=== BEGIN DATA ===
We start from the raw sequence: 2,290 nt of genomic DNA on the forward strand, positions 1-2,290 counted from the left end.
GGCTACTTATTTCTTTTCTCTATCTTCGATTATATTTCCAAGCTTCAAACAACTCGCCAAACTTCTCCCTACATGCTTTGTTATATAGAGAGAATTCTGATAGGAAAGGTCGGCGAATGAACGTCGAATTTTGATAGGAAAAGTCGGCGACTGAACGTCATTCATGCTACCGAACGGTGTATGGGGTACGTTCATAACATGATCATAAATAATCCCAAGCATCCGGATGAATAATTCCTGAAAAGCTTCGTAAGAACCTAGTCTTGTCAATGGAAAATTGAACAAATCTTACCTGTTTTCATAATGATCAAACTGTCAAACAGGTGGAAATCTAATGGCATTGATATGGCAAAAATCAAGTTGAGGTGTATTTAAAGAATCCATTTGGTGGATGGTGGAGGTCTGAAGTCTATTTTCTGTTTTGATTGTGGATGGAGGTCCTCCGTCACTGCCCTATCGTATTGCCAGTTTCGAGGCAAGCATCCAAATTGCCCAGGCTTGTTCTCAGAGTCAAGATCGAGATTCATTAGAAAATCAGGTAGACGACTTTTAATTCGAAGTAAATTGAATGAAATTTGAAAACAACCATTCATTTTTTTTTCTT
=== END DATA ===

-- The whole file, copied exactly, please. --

We start from the raw sequence: 2,290 nt of genomic DNA on the forward strand, positions 1-2,290 counted from the left end.
GGCTACTTATTTCTTTTCTCTATCTTCGATTATATTTCCAAGCTTCAAACAACTCGCCAAACTTCTCCCTACATGCTTTGTTATATAGAGAGAATTCTGATAGGAAAGGTCGGCGAATGAACGTCGAATTTTGATAGGAAAAGTCGGCGACTGAACGTCATTCATGCTACCGAACGGTGTATGGGGTACGTTCATAACATGATCATAAATAATCCCAAGCATCCGGATGAATAATTCCTGAAAAGCTTCGTAAGAACCTAGTCTTGTCAATGGAAAATTGAACAAATCTTACCTGTTTTCATAATGATCAAACTGTCAAACAGGTGGAAATCTAATGGCATTGATATGGCAAAAATCAAGTTGAGGTGTATTTAAAGAATCCATTTGGTGGATGGTGGAGGTCTGAAGTCTATTTTCTGTTTTGATTGTGGATGGAGGTCCTCCGTCACTGCCCTATCGTATTGCCAGTTTCGAGGCAAGCATCCAAATTGCCCAGGCTTGTTCTCAGAGTCAAGATCGAGATTCATTAGAAAATCAGGTAGACGACTTTTAATTCGAAGTAAATTGAATGAAATTTGAAAACAACCATTCATTTTTTTTTCTT